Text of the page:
Can the Kochs Deliver the Mail Better than Florida Man?

kochrepAs I mentioned in comments on a thread yesterday, the Florida mailman who landed a gyrocopter at the US Capitol to draw attention to the corrupting influence of money in politics lives in the same media market I do and had informed a local paper of his plans prior to taking off. His stunt is therefore receiving more attention and in-depth coverage here than elsewhere.

The mailman is disappointed that the national corporate media outlets are focusing almost exclusively on the security vulnerabilities his flight revealed rather than the two-page campaign finance document he prepared for each congresscritter. The local outlets, having access to the mailman and greater interest due to the regional angle, are covering the campaign finance aspect. Not in sufficient depth, but at least they aren’t ignoring it altogether. The mailman won’t let them. Read more



Good news everybody

Cheaper, better, faster — not bad at all.



The Water’s Edge

Stung by President Obama’s end-zone spike during last night’s SOTU speech, Republican leaders have invited the REAL president of GOP America, Benjamin Netanyahu, to address Congress. Obama’s speech last night mostly focused on the stupid old USA rather that scary religions and foreigners, so Netanyahu’s remarks will be a refreshing change.

House Speaker John Boehner knows the Obama administration is involved in tricksy negotiations with Iran, and it’s important that he (Boehner) fuck them up. How else do you explain this message to his fellow GOPers?

You may have seen that on Friday, the president warned us not to move ahead with sanctions on Iran, a state sponsor of terror. His exact message to us was: “Hold your fire.” He expects us to stand idly by and do nothing while he cuts a bad deal with Iran. Two words: “Hell no!” … We’re going to do no such thing.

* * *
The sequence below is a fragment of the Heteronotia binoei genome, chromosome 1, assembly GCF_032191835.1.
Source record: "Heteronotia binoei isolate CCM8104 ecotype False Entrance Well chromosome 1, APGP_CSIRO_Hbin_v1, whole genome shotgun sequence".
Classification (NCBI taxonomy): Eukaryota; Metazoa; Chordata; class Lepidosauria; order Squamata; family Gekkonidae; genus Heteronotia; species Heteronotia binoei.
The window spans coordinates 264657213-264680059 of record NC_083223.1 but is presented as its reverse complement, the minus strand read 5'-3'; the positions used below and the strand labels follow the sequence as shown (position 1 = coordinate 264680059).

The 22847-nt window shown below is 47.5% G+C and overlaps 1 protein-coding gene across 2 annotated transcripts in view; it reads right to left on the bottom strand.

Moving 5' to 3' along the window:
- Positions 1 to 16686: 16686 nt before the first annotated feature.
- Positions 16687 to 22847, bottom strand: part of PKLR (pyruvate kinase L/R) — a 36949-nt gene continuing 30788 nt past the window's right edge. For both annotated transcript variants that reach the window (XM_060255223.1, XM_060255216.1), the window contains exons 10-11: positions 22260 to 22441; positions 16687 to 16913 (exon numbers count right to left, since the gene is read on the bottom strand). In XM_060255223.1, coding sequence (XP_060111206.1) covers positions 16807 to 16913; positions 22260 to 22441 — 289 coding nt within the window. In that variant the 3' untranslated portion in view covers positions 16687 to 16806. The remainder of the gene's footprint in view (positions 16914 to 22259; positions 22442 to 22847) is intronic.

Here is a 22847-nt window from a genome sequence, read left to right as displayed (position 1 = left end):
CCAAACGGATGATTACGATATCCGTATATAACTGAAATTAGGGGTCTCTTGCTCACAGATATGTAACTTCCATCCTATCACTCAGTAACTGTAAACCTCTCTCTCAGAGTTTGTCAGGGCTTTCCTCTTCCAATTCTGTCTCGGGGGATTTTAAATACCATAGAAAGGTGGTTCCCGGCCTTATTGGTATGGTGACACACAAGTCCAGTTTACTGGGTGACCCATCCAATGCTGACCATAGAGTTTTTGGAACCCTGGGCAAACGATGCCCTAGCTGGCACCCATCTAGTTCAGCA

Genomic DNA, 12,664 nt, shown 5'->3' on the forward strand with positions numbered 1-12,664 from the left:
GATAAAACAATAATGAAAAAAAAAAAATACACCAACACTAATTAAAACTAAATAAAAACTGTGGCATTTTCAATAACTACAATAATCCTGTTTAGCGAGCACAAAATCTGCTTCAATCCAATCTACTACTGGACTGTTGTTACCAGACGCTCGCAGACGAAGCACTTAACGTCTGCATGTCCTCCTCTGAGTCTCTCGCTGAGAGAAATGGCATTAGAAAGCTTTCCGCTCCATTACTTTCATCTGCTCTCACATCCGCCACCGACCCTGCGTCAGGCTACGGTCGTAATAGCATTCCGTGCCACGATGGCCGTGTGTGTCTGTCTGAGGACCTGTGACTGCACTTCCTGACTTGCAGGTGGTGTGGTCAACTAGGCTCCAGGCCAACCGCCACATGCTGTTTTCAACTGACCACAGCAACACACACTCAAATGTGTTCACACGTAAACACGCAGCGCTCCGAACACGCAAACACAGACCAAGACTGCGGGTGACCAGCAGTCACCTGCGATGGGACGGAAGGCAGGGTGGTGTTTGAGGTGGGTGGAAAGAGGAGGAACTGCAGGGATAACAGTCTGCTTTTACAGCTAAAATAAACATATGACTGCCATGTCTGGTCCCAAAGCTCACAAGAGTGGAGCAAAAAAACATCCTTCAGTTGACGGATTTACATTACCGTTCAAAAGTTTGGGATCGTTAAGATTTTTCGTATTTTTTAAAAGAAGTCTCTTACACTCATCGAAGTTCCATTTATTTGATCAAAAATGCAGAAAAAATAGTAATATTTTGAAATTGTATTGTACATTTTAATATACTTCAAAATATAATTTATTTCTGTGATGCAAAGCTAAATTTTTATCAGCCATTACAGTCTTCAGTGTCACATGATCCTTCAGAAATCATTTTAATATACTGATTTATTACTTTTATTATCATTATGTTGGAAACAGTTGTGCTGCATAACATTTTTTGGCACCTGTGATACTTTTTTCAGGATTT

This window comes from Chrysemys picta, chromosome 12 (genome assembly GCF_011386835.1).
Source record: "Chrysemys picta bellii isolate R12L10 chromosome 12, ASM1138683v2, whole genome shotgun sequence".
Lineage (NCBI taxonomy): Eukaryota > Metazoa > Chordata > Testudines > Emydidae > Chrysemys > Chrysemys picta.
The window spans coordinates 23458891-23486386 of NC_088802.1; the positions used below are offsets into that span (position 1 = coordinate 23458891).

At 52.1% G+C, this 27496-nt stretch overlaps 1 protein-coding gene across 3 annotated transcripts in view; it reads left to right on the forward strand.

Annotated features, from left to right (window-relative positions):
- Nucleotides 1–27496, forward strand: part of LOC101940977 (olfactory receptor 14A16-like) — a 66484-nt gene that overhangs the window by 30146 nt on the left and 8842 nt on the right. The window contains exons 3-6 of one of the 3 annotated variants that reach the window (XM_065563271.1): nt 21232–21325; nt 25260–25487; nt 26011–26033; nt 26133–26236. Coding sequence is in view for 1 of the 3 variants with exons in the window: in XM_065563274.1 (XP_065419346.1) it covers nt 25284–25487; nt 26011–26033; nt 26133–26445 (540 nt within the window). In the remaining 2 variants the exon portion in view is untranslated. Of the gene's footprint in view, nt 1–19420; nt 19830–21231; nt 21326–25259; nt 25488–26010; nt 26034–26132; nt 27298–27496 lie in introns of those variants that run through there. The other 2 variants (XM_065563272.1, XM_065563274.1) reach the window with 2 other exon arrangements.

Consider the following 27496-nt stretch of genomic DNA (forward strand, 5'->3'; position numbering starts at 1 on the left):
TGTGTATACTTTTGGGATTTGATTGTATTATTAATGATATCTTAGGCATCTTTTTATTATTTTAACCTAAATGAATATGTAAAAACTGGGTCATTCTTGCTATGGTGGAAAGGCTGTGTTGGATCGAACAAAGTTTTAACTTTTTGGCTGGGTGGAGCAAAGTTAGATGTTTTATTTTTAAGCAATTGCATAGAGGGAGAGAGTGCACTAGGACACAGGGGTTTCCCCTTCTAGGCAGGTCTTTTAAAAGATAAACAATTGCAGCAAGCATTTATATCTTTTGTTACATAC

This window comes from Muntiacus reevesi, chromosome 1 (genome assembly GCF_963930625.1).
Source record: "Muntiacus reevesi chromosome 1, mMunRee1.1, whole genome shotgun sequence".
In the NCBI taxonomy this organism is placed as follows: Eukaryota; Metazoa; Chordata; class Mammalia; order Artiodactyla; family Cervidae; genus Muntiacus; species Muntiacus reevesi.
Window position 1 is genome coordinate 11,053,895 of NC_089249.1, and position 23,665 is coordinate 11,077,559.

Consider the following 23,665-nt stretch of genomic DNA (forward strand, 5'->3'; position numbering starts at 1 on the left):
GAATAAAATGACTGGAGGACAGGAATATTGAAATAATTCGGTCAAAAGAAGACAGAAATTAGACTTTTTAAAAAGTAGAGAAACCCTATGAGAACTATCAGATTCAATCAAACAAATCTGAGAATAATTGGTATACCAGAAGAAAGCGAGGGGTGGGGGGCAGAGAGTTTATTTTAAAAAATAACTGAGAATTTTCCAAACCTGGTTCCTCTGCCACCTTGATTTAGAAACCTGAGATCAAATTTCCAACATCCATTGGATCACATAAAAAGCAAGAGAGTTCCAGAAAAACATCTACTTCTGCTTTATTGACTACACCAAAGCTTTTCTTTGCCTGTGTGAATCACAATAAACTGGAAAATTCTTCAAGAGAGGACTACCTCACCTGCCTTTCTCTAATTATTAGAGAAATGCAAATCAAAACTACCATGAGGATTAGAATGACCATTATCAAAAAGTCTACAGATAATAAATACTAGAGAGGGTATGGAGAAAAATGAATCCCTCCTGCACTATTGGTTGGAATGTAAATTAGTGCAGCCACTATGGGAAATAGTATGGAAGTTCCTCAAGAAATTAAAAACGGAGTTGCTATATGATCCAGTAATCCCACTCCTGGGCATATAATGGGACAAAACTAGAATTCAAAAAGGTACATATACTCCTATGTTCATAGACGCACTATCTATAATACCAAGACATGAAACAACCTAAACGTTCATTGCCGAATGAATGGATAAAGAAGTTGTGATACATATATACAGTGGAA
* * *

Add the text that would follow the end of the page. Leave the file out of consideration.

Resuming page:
See, Obama, the duly elected President of the United States x2, naively believes he and his State Department minions are empowered to shape US foreign policy (with congressional consent, of course!), sort of like how the Bush-Cheney cabal felt entitled to destroy a bystander country and bone US taxpayers to the tune of a trillion dollars because 9/11. Nope.

I wonder if anyone will bother shrieking “Traitor!” at Boehner & Co. for openly undermining US negotiations with Iran? There wasn’t a fleck of paint on a building within a hundred miles of DC due to the wingnut screeching when a handful of Dems attempted to find out whether Saddam Hussein was a real threat in the run-up to the Iraq War.



Idiot Box (Open Thread)

I’m camped out in my yard watching a grill and anticipating some company. Thought I’d see what was on TV:

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Netanyahu lecturing us about what’s good for us. As a BFF, you understand.

Then Mittens:

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He was saying Obama should have listened to the Republicans and stayed in Iraq. He warned that thanks to Obummer, we’re going to probably need ground troops to settle ISIS’s hash. I’m sure Tagg, Lagg, Bagg, Ragg and Mittlet are at the recruiting office right now signing up for our next glorious Middle East adventure.

I changed channels:

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Ah. Much better!

Open thread.

ETA: In college football news, Florida finally shit-canned Muschamp. About damn time. Now, the AD needs to find someone with successful head coaching experience to replace him. Head coach of the Florida Gators is not an entry level job.



Fundamental divergence; oddity or realignment

There have been two interesting news stories on elections in the past week as well as an interesting inside baseball geek out concerning how to model and predict Senate elections that could be either interesting outliers, or harbingers of change.

The two interesting stories are the Democratic Parties of Kansas and Alaska happily seeing their preferred candidates for Senate and Governor respectively drop out of the race. There were no mysterious revelations of hookers, blow, green balloons, or toe tapping in the restroom. There were no plane crashes, there were no children of the candiddates being diagnosed with cancer.